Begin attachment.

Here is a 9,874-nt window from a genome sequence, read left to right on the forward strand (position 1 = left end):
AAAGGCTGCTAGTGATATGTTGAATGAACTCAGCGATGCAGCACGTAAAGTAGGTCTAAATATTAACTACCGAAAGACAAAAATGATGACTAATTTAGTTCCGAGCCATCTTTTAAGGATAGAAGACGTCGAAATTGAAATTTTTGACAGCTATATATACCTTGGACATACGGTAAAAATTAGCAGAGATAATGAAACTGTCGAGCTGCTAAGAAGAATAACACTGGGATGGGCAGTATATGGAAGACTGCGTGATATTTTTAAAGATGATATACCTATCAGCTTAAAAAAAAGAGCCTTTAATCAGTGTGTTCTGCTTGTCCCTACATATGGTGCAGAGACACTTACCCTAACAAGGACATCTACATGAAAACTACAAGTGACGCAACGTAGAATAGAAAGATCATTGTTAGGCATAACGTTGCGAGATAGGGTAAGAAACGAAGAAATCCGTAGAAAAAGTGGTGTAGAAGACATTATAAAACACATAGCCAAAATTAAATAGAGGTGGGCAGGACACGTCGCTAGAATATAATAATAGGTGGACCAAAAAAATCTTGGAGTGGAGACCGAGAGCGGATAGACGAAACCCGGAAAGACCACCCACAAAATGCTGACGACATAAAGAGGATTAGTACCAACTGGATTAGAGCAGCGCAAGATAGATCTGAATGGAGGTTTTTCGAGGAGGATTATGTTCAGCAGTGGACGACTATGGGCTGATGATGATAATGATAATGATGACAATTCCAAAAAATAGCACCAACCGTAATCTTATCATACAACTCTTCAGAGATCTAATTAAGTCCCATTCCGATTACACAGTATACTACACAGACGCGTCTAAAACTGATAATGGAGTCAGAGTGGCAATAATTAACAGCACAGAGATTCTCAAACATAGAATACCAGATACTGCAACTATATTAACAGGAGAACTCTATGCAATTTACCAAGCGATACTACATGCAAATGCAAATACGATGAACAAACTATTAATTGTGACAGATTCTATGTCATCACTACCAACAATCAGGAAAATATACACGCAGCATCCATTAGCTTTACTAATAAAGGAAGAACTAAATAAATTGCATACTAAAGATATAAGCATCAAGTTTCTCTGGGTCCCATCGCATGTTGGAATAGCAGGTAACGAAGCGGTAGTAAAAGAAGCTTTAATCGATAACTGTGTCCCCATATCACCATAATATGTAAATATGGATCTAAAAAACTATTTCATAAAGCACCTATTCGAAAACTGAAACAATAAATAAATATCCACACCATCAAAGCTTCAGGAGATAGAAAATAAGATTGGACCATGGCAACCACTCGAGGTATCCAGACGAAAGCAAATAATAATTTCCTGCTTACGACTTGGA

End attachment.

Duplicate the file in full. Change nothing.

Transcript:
Here is a 9,874-nt window from a genome sequence, read left to right on the forward strand (position 1 = left end):
AAAGGCTGCTAGTGATATGTTGAATGAACTCAGCGATGCAGCACGTAAAGTAGGTCTAAATATTAACTACCGAAAGACAAAAATGATGACTAATTTAGTTCCGAGCCATCTTTTAAGGATAGAAGACGTCGAAATTGAAATTTTTGACAGCTATATATACCTTGGACATACGGTAAAAATTAGCAGAGATAATGAAACTGTCGAGCTGCTAAGAAGAATAACACTGGGATGGGCAGTATATGGAAGACTGCGTGATATTTTTAAAGATGATATACCTATCAGCTTAAAAAAAAGAGCCTTTAATCAGTGTGTTCTGCTTGTCCCTACATATGGTGCAGAGACACTTACCCTAACAAGGACATCTACATGAAAACTACAAGTGACGCAACGTAGAATAGAAAGATCATTGTTAGGCATAACGTTGCGAGATAGGGTAAGAAACGAAGAAATCCGTAGAAAAAGTGGTGTAGAAGACATTATAAAACACATAGCCAAAATTAAATAGAGGTGGGCAGGACACGTCGCTAGAATATAATAATAGGTGGACCAAAAAAATCTTGGAGTGGAGACCGAGAGCGGATAGACGAAACCCGGAAAGACCACCCACAAAATGCTGACGACATAAAGAGGATTAGTACCAACTGGATTAGAGCAGCGCAAGATAGATCTGAATGGAGGTTTTTCGAGGAGGATTATGTTCAGCAGTGGACGACTATGGGCTGATGATGATAATGATAATGATGACAATTCCAAAAAATAGCACCAACCGTAATCTTATCATACAACTCTTCAGAGATCTAATTAAGTCCCATTCCGATTACACAGTATACTACACAGACGCGTCTAAAACTGATAATGGAGTCAGAGTGGCAATAATTAACAGCACAGAGATTCTCAAACATAGAATACCAGATACTGCAACTATATTAACAGGAGAACTCTATGCAATTTACCAAGCGATACTACATGCAAATGCAAATACGATGAACAAACTATTAATTGTGACAGATTCTATGTCATCACTACCAACAATCAGGAAAATATACACGCAGCATCCATTAGCTTTACTAATAAAGGAAGAACTAAATAAATTGCATACTAAAGATATAAGCATCAAGTTTCTCTGGGTCCCATCGCATGTTGGAATAGCAGGTAACGAAGCGGTAGTAAAAGAAGCTTTAATCGATAACTGTGTCCCCATATCACCATAATATGTAAATATGGATCTAAAAAACTATTTCATAAAGCACCTATTCGAAAACTGAAACAATAAATAAATATCCACACCATCAAAGCTTCAGGAGATAGAAAATAAGATTGGACCATGGCAACCACTCGAGGTATCCAGACGAAAGCAAATAATAATTTCCTGCTTACGACTTGGA